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morally

[mawr-uh-lee, mor-] /ˈmɔr ə li, ˈmɒr-/
adverb
1.
in a moral manner.
2.
from a moral point of view:
morally reprehensible.
4.
virtually; practically.
Origin
1350-1400
1350-1400; Middle English; see moral, -ly
Dictionary.com Unabridged
Based on the Random House Dictionary, © Random House, Inc. 2014.
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Examples from the web for morally
  • Distinct cultures represent unique visions of life itself, morally inspired and inherently right.
  • Trying to fit in would sometimes put me in a morally uncomfortable position.
  • It is morally wrong of you to apply today's ethics to historical events.
  • It's not really something that one can get morally outraged about, since science is extremely expensive.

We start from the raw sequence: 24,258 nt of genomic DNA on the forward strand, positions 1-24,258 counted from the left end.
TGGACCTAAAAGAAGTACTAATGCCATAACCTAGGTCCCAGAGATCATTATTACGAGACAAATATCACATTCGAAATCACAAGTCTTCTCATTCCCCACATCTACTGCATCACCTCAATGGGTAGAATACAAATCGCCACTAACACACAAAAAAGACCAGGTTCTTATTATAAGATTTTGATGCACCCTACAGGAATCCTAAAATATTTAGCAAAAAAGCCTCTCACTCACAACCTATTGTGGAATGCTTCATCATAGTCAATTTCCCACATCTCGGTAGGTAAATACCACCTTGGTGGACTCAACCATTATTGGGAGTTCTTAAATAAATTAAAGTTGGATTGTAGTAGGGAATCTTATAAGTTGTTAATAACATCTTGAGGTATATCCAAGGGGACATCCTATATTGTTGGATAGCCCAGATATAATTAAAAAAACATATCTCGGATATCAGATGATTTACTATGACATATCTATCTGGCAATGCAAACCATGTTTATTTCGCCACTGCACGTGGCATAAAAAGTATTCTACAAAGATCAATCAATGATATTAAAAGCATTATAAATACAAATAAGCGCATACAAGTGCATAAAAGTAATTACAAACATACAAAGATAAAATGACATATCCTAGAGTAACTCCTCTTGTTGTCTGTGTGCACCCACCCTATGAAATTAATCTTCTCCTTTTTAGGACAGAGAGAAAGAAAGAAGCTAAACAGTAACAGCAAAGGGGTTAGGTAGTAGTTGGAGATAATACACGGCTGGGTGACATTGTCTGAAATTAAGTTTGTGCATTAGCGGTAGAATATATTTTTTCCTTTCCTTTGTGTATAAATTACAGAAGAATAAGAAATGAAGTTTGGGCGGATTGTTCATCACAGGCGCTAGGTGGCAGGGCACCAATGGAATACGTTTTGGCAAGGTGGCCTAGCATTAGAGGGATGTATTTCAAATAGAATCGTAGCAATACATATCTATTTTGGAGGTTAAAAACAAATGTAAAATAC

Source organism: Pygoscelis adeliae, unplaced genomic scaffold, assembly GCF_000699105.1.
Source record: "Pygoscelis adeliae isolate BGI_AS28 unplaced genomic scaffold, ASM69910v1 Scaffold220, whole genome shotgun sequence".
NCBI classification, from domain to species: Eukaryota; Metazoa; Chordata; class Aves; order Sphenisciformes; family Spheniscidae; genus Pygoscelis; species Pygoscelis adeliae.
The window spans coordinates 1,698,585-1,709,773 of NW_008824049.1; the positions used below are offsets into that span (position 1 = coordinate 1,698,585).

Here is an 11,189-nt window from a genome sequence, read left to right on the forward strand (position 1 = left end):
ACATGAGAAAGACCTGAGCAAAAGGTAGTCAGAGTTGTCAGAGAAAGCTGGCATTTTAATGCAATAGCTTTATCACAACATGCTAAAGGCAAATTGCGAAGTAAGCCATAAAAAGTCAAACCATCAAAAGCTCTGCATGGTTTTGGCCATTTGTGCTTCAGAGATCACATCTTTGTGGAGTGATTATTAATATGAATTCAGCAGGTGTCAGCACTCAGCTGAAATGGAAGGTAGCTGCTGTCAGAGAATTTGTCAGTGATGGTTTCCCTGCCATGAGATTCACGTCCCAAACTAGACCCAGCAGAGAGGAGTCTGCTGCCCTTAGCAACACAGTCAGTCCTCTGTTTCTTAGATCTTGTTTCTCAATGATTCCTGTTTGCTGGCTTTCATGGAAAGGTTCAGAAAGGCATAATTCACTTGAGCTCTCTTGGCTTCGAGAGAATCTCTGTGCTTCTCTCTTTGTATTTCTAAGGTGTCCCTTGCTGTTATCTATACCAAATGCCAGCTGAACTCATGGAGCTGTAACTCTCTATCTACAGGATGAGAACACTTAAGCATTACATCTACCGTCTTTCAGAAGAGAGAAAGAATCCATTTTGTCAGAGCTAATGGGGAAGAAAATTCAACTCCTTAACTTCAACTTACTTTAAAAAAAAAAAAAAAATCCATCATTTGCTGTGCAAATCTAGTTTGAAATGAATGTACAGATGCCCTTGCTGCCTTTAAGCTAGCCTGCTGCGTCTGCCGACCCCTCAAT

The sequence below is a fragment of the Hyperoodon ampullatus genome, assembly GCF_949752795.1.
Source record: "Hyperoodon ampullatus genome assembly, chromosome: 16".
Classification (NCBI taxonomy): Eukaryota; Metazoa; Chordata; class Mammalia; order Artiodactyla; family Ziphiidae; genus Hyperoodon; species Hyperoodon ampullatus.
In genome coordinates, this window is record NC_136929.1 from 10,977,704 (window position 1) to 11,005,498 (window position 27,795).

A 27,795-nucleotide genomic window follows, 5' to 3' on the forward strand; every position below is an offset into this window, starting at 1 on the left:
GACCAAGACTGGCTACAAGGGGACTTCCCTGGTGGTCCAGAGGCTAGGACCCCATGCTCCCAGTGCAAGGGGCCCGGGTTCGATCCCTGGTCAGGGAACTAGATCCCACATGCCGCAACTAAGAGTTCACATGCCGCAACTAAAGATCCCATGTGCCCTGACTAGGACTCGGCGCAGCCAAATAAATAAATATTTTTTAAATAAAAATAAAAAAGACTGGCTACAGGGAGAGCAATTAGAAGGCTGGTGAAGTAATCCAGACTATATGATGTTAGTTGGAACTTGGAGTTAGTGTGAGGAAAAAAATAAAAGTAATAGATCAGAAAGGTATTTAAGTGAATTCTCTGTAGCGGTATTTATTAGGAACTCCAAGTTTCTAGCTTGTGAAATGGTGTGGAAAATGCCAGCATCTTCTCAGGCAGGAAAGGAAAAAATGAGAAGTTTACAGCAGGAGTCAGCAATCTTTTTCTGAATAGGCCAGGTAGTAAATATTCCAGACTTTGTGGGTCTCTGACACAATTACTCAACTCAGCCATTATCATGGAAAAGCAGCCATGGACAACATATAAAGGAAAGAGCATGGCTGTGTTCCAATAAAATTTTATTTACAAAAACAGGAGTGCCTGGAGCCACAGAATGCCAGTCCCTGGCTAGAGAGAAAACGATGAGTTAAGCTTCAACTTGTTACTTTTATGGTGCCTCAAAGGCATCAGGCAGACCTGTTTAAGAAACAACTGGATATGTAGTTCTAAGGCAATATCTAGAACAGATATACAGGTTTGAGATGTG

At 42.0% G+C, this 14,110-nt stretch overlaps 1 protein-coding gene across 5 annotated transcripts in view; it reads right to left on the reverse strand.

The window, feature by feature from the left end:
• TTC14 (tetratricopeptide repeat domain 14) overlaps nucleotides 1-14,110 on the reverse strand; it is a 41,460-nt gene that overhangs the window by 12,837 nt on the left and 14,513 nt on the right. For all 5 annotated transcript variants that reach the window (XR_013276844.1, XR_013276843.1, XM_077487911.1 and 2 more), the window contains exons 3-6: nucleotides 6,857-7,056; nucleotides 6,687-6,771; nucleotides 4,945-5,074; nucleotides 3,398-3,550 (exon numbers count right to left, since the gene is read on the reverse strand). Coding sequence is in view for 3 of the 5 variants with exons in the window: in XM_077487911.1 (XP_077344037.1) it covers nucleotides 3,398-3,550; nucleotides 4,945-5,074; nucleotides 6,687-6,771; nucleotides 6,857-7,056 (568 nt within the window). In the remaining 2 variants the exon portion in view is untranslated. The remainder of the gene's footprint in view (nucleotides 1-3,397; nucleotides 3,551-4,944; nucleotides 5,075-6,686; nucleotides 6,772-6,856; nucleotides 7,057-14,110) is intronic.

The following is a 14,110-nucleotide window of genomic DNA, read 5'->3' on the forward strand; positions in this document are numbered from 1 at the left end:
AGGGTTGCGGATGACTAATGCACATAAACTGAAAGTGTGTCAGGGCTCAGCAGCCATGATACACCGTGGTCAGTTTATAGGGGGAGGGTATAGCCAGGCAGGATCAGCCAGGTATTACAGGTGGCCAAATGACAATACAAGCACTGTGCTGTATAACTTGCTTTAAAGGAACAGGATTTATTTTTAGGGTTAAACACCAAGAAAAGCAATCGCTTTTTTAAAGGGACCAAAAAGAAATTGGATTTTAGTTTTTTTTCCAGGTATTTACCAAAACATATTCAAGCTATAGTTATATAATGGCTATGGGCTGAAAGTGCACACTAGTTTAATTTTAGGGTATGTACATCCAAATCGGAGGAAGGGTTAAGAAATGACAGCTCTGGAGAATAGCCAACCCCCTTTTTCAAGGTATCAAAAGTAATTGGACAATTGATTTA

• People consider trading sacred values for money so morally reprehensible that they recoil at such proposals.
  • Deciding that graffiti is art doesn't make it morally justifiable.
  • The payback is commercially uncertain, although the project is morally praiseworthy.
  • It'd be morally bankrupt for us to rely on it as a solution.
  • And despite your claims, scientists don't have a corner on the morally bankrupt market.
  • If you choose the defense contractor, you've made a morally indefensible discount-rate decision.

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